DUKE: You know, I’m not sure. I’m a goal-oriented person. One of the goals that I had put out there for myself after this was try and make the most of this opportunity and not squander the gift that’s been given to me and try to grow it something I can leave behind, leave a legacy behind. And once I started to believe in that goal that I set for myself, kind of dictated some of my decisions.
MARTIN: So, did you quit your job?
DUKE: I did not. I continued on as long as I could. It was crazy. Everybody had the greatest ideas since sliced bread. I got proposals for time machines, flying cars, and eventually I had to quit ’cause it was disrupting the business. I continued to stay on and teach my morning spin class for about two and a half years after.
MARTIN: Did anyone in your life start treating you differently?
DUKE: Oh sure, yeah. Yeah, there’s definitely a preconceived notion, whether it’s good or bad, and that does change your surroundings. And, you know, for sure, when something like that amplifies everything around you.
MARTIN: Did you have to end any relationships because how your life changed with this money?
DUKE: You know, I’m pretty fortunate that way. I never had a serious casualty like that where I’ve had to end a relationship. I had some dating trouble, but that was expected.
MARTIN: You think it would be a boom for your dating life?
DUKE: Yeah, too much of a boom. But as far as loved ones and people that were in my life at the time, I have been pretty fortunate.
MARTIN: There has been, as you probably know, some terribly tragic stories over the years of lottery winners who kind of detached from reality and lose their friends, go bankrupt. How did you avoid all of that and what is your advice for future lottery winners?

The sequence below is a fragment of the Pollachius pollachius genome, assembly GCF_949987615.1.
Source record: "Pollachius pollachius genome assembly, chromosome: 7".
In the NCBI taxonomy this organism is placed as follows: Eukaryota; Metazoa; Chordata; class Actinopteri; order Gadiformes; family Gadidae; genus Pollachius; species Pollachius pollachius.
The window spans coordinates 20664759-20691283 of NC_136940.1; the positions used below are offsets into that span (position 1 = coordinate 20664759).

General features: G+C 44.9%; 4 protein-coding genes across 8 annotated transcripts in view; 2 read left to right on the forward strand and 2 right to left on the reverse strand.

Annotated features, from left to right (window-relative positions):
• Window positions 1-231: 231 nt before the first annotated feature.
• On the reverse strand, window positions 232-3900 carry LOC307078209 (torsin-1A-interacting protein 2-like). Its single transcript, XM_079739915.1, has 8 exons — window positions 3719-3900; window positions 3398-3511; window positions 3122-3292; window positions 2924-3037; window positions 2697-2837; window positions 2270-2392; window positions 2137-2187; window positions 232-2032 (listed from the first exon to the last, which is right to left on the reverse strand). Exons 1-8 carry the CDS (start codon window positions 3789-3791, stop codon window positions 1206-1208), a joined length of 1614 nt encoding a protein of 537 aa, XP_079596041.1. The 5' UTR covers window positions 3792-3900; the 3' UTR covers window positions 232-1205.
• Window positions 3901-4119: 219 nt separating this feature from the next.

DUKE: I knew the statistics. I knew six out of 10 people that won 10 million or less were bankrupt in less than five years. You know, so I knew the statistic and that’s one thing that I really wanted to not become. You know, the biggest piece of advice I can give somebody that gets put into that, you really have to define what’s important to you, and develop a plan around it and then get people to help you do what you’re not so good at doing as part of that plan.
MARTIN: You still have that mountain bike that you bought?
DUKE: Yeah. I have that mountain bike plus about another 10.
MARTIN: Good for you. Brad Duke. He won $220 million in a Powerball lottery eight years ago. Brad, thanks so much for talking with us.
(SOUNDBITE OF MUSIC)
MARTIN: You’re listening to NPR News.
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NPR’s Rachel Martin spoke with Brad Duke a few years ago about his $220 million lottery win in 2005. We called him back this week because numbers for the biggest Powerball jackpot were drawn Saturday.
I won the lottery at 22, here’s what happened next
Interview by Will Chalk
19 November 2019
“I got back in the truck, drove to a lay-by and scratched it off. There and then I won a million pounds.”